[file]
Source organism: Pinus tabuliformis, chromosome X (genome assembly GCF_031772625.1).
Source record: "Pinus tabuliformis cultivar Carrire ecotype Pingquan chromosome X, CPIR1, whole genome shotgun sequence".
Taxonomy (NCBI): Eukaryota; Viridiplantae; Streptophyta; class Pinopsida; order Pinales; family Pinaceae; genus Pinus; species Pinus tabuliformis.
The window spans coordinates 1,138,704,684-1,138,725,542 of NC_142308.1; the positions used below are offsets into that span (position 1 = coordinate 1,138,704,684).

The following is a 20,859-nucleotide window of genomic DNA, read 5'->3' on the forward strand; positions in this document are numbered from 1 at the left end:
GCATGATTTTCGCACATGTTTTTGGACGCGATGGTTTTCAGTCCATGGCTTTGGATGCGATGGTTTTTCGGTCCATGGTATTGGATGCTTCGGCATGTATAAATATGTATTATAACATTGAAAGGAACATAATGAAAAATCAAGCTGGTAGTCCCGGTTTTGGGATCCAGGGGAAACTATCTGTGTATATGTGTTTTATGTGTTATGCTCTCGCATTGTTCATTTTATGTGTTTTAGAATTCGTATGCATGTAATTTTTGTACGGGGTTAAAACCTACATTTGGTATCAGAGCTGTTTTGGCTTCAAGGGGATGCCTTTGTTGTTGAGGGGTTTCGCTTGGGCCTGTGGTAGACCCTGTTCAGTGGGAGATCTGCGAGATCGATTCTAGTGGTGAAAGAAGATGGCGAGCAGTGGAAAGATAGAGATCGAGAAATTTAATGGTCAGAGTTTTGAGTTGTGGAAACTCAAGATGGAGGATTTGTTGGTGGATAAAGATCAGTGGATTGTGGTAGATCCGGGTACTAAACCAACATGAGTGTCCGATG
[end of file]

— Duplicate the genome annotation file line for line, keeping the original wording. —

Source organism: Pinus tabuliformis, chromosome X (genome assembly GCF_031772625.1).
Source record: "Pinus tabuliformis cultivar Carrire ecotype Pingquan chromosome X, CPIR1, whole genome shotgun sequence".
Taxonomy (NCBI): Eukaryota; Viridiplantae; Streptophyta; class Pinopsida; order Pinales; family Pinaceae; genus Pinus; species Pinus tabuliformis.
The window spans coordinates 1,138,704,684-1,138,725,542 of NC_142308.1; the positions used below are offsets into that span (position 1 = coordinate 1,138,704,684).

The following is a 20,859-nucleotide window of genomic DNA, read 5'->3' on the forward strand; positions in this document are numbered from 1 at the left end:
GCATGATTTTCGCACATGTTTTTGGACGCGATGGTTTTCAGTCCATGGCTTTGGATGCGATGGTTTTTCGGTCCATGGTATTGGATGCTTCGGCATGTATAAATATGTATTATAACATTGAAAGGAACATAATGAAAAATCAAGCTGGTAGTCCCGGTTTTGGGATCCAGGGGAAACTATCTGTGTATATGTGTTTTATGTGTTATGCTCTCGCATTGTTCATTTTATGTGTTTTAGAATTCGTATGCATGTAATTTTTGTACGGGGTTAAAACCTACATTTGGTATCAGAGCTGTTTTGGCTTCAAGGGGATGCCTTTGTTGTTGAGGGGTTTCGCTTGGGCCTGTGGTAGACCCTGTTCAGTGGGAGATCTGCGAGATCGATTCTAGTGGTGAAAGAAGATGGCGAGCAGTGGAAAGATAGAGATCGAGAAATTTAATGGTCAGAGTTTTGAGTTGTGGAAACTCAAGATGGAGGATTTGTTGGTGGATAAAGATCAGTGGATTGTGGTAGATCCGGGTACTAAACCAACATGAGTGTCCGATG